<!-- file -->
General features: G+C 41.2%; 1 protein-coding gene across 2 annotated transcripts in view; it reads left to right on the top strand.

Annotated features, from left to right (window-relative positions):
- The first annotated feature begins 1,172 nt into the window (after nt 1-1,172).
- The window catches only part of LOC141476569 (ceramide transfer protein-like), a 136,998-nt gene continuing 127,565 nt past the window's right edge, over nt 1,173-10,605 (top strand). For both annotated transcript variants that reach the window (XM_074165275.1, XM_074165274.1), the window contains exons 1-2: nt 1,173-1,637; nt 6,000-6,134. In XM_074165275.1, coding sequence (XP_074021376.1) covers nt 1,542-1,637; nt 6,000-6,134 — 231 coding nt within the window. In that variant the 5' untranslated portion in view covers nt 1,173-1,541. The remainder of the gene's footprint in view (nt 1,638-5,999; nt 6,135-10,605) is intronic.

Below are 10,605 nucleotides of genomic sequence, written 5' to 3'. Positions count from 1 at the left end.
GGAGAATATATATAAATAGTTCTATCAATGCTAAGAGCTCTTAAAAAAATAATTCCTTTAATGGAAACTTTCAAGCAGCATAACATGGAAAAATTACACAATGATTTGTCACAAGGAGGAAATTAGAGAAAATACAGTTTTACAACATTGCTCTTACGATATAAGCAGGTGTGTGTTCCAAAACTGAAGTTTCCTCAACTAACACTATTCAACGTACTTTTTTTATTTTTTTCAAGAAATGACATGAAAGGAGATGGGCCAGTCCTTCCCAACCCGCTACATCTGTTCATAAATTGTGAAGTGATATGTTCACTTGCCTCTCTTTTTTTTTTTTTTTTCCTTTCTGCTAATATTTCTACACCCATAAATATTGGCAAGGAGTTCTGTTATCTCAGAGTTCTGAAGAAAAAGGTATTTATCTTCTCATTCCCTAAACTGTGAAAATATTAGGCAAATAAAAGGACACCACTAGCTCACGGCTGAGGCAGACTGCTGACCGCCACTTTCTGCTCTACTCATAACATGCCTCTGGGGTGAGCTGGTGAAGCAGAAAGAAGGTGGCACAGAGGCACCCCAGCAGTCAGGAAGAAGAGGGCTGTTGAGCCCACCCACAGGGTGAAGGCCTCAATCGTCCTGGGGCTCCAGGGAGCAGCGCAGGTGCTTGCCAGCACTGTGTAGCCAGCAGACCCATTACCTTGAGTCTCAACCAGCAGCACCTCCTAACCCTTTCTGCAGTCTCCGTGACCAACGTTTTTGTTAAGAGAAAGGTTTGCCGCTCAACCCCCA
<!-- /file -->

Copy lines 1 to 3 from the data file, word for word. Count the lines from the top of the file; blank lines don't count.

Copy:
General features: G+C 41.2%; 1 protein-coding gene across 2 annotated transcripts in view; it reads left to right on the top strand.

Annotated features, from left to right (window-relative positions):
- The first annotated feature begins 1,172 nt into the window (after nt 1-1,172).